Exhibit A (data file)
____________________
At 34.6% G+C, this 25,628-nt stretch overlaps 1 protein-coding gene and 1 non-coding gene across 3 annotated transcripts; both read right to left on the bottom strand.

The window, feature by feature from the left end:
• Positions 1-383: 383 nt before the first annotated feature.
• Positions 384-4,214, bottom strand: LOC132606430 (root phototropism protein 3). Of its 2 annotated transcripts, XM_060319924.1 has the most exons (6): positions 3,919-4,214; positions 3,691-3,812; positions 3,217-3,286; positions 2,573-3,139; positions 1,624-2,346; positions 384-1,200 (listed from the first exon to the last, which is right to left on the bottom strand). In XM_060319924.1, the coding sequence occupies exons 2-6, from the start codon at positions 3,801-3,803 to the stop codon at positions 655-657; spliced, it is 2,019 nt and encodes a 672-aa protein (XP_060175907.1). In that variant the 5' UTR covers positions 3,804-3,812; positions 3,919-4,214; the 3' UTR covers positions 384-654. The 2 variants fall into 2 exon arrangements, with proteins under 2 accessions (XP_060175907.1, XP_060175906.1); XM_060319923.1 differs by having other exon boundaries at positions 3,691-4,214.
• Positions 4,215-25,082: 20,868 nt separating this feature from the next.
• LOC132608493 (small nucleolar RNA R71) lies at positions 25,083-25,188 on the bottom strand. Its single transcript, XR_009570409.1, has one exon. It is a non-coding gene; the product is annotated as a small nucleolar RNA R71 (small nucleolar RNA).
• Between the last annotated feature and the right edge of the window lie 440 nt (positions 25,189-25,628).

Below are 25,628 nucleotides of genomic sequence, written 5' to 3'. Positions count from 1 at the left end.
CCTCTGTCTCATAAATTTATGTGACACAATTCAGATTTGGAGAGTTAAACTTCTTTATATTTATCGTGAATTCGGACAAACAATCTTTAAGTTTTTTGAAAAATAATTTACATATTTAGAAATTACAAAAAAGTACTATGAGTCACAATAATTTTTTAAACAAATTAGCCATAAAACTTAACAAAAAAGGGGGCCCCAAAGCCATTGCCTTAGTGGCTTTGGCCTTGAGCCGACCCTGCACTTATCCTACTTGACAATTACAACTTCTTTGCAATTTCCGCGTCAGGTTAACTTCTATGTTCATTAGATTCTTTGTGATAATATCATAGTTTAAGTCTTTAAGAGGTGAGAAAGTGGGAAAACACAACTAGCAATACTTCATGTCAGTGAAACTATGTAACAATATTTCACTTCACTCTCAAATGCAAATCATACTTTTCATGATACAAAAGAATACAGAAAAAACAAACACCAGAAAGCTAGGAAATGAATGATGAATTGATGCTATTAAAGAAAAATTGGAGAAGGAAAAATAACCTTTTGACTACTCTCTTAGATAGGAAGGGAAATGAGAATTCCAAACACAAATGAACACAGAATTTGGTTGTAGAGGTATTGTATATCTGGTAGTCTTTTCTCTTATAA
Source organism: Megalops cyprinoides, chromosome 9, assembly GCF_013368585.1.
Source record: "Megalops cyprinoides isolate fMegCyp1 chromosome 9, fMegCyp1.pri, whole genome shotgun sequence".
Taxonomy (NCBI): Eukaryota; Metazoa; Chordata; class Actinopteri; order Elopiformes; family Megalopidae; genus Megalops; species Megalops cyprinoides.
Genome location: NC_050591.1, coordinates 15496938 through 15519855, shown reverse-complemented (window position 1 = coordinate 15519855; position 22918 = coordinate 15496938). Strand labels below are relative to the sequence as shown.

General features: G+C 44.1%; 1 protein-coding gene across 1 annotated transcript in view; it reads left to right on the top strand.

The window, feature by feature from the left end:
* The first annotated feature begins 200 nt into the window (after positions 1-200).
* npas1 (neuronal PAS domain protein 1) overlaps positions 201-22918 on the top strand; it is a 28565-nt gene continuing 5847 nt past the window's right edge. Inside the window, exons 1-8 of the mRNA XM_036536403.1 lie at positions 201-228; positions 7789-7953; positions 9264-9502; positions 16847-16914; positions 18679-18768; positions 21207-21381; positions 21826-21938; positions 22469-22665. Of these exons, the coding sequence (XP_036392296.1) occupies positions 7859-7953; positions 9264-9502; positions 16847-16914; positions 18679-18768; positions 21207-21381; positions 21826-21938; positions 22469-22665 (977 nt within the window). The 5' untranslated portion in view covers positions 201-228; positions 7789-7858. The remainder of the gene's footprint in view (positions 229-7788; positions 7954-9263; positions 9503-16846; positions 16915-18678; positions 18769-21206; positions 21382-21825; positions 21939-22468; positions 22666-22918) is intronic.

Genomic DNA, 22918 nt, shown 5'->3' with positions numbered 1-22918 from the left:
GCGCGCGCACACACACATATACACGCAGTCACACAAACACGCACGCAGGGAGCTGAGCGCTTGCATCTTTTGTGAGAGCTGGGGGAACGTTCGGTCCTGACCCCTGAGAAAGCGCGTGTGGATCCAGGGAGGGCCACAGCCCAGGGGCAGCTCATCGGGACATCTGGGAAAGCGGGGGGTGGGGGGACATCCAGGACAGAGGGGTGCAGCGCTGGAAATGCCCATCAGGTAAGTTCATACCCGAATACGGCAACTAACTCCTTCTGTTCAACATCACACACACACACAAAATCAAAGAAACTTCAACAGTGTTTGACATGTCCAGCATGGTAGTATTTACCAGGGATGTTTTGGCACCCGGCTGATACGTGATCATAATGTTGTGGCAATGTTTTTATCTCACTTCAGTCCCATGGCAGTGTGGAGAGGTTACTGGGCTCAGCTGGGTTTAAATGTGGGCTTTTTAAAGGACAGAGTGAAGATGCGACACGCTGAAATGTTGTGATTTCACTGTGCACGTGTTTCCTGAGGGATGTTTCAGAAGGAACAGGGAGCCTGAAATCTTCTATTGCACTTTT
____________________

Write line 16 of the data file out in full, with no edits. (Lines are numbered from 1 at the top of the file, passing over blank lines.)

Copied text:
* The first annotated feature begins 200 nt into the window (after positions 1-200).